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Taxes

Can’t Wait for Your Tax Refund? Neither Can Hackers

Tax fraud impacts thousands of taxpayers every year. We’ve compiled four quick tips to help protect you against tax fraud and other forms of identity theft.

Brandon Wu

By Brandon Wu
Head of Privacy and Security, Betterment  |  Published: February 17, 2017

Thousands of taxpayers lose millions of dollars each year to fraudulent tax refunds.

One of the simplest ways to help avoid falling victim to tax fraud is to file your taxes as early as possible.

Your credit history is an important asset—monitor it to make sure nothing looks out of the ordinary, and keep an eye out for phishing scams.


At Betterment, your account security is our priority. But we also recognize that the importance of security expands beyond your Betterment account—like when you file your taxes.

The unfortunate truth of the matter is that tax fraud impacts thousands of taxpayers every year. Halfway through the 2016 tax season, there were already 42,148 tax returns with $227 million claimed in fraudulent tax refunds.1

What’s worse is that the victims of tax fraud often don’t find out about it until they try to file their taxes and have their submissions rejected by the IRS.

We’ve compiled four quick tips to help protect you against tax fraud and other forms of identity theft.

1. File your taxes before hackers do.

The easiest way to help avoid falling victim to this type of tax fraud is simply filing your taxes before hackers have a chance to do it for you. In other words, file as early as possible. And don’t forget, even if you’re not getting a refund, frauders can claim that you’re owed one and cause all sorts of IRS headaches for you later to clean up.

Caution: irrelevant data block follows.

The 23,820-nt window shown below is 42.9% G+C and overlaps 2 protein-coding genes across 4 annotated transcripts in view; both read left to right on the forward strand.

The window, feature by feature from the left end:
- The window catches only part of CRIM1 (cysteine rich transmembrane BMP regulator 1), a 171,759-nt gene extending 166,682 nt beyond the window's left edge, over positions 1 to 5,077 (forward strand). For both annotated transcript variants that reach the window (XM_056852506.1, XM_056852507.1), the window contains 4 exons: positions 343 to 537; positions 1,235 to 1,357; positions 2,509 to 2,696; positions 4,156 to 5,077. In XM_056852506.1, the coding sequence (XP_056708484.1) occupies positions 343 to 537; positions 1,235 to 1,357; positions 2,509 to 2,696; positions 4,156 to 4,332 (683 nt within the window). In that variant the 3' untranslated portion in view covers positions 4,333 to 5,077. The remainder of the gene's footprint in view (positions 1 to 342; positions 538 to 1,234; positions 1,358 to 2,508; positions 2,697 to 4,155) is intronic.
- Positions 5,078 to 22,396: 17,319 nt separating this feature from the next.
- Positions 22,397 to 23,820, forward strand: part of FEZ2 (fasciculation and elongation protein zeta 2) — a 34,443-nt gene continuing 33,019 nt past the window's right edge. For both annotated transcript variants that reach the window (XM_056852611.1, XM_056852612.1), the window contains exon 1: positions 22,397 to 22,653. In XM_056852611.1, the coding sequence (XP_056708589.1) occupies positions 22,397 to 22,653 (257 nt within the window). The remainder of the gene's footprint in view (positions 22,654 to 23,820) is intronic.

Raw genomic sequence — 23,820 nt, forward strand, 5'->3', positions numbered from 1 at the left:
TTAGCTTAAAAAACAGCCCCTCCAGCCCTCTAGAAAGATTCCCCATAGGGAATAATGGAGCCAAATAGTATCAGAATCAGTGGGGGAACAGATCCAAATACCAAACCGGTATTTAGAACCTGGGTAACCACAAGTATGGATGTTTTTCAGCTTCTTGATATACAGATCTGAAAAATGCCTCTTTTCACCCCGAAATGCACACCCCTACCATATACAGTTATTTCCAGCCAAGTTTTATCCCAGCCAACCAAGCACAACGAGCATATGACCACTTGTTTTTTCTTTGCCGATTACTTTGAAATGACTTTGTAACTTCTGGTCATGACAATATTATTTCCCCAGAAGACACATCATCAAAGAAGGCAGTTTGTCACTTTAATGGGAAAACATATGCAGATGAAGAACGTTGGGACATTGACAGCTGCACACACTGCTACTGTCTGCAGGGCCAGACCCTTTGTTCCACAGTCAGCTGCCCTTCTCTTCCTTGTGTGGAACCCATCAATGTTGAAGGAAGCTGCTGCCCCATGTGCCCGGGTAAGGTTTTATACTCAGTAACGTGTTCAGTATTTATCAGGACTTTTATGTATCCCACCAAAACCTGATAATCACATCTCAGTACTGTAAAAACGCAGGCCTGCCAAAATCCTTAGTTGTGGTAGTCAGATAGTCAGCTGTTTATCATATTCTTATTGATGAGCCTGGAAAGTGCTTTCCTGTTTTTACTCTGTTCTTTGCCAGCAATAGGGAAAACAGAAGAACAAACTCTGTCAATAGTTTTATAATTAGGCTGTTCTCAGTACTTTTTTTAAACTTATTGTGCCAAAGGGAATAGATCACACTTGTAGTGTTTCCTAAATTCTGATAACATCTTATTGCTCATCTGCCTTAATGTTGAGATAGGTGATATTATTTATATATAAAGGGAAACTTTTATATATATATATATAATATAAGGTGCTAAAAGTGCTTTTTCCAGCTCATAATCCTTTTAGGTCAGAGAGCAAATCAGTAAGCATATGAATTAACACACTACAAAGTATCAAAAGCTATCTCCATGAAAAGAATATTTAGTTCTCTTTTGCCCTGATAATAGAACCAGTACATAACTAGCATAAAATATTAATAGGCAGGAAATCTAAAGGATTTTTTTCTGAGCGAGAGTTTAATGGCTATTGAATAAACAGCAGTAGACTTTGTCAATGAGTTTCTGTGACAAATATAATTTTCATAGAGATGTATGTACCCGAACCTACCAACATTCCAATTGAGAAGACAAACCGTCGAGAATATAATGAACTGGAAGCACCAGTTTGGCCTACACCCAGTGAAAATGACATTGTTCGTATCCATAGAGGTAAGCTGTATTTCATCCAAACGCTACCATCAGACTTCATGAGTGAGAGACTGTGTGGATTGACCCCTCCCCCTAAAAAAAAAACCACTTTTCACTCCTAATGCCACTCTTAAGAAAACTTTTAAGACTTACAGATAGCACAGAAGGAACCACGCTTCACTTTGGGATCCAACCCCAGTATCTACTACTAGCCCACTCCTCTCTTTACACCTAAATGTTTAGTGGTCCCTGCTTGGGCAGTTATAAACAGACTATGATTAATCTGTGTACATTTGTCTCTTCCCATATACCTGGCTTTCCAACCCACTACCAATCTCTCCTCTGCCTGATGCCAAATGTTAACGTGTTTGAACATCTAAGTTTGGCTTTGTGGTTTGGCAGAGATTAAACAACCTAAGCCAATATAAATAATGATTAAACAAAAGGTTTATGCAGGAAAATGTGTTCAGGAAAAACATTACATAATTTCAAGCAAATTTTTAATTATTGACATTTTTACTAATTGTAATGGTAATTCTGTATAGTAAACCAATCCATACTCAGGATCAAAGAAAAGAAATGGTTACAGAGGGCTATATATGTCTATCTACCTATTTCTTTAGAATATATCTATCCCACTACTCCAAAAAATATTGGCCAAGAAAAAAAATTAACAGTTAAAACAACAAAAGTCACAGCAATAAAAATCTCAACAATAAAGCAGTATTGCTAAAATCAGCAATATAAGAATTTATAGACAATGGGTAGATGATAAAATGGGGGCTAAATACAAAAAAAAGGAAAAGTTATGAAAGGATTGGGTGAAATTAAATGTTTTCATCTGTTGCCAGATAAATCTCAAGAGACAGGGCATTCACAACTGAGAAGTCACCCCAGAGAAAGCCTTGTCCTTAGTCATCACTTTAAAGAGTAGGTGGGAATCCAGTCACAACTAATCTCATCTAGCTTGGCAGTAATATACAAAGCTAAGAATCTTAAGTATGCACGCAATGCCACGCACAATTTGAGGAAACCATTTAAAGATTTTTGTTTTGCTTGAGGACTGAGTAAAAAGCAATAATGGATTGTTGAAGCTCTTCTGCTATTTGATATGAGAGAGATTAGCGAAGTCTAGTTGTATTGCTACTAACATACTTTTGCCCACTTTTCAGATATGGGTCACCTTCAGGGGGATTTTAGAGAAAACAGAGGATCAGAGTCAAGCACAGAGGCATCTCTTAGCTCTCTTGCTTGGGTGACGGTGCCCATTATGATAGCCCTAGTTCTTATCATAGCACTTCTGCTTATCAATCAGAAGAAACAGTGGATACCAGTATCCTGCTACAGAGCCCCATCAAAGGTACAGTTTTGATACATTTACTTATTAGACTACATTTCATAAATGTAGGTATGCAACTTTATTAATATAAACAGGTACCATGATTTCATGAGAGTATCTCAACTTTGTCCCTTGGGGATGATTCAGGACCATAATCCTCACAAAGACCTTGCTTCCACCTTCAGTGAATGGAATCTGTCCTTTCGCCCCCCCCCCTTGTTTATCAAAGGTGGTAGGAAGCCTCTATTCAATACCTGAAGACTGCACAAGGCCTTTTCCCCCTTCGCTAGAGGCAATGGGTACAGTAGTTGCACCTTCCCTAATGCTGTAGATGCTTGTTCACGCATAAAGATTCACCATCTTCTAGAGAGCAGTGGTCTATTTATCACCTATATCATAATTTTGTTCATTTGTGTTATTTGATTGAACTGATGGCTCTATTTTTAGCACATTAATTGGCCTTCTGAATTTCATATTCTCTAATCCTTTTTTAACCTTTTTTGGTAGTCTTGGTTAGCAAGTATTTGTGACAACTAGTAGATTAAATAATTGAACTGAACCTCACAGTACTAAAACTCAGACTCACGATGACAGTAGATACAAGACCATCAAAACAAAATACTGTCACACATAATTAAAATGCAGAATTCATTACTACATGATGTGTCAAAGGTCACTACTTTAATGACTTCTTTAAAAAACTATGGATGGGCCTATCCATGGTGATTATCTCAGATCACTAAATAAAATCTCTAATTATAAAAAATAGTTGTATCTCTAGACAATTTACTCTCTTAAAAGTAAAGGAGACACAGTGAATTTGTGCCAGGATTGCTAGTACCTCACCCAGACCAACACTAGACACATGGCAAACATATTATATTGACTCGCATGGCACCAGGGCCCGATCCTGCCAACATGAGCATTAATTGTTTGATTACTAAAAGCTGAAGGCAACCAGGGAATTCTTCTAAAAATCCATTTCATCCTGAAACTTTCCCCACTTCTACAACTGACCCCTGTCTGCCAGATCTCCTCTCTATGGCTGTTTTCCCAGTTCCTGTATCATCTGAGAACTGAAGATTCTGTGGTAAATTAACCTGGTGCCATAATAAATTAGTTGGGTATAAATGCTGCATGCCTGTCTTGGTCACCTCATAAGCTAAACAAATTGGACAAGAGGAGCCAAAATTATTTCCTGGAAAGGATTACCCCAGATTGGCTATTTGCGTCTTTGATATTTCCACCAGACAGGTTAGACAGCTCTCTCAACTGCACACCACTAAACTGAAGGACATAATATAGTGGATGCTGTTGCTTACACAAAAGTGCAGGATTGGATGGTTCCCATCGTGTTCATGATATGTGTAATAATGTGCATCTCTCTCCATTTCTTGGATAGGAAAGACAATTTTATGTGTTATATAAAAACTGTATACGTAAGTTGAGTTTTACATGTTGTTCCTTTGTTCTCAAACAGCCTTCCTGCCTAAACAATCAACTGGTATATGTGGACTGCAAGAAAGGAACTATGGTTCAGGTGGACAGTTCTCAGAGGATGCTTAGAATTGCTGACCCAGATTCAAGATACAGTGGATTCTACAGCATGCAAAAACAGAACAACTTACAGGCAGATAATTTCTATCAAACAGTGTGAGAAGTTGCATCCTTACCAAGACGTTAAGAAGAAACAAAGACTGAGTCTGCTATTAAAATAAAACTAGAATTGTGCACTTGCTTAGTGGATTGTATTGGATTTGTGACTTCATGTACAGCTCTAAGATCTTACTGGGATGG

2. Periodically check your credit report.

Consumers are entitled to a free annual credit report from each of the credit reporting agencies Experian, TransUnion, and Equifax. Check your credit reports and make sure they are accurate.

3. Keep an eye out for phishing and other scams.

Hackers will typically utilize phishing tactics in order to obtain W-2s from employers or directly from individuals. Make sure the senders are legitimate, and carefully check links before clicking. If you are unsure, you should always reach out directly to the sender through a confirmed channel (e.g., phone, website) versus responding to the email.

4. Consider putting a freeze on your credit.

Consumers are allowed to put a freeze on their credit at each credit bureau. This may seem drastic, but it makes it significantly more difficult to open fraudulent lines of credit in your name. Please note that if you need to open a new line of credit (e.g., apply for a credit card, get a loan, etc.) you’ll need to unfreeze your credit with the bureau before you will be able to do so. There may be costs involved with placing a freeze on your credit. Check with the credit reporting agencies (Equifax, Experian, and TransUnion) for more information.

For more information on our security practices and ways to protect your account, you can visit: betterment.com/security/security-procedures

1 The report identifies tax season as Jan. 1 through mid-April. These numbers were reported as of March 5, 2016. https://www.treasury.gov/tigta/auditreports/2016reports/201640034fr.pdf

Betterment is not a tax advisor, nor should any information in this article be considered tax advice. Please consult a tax professional.

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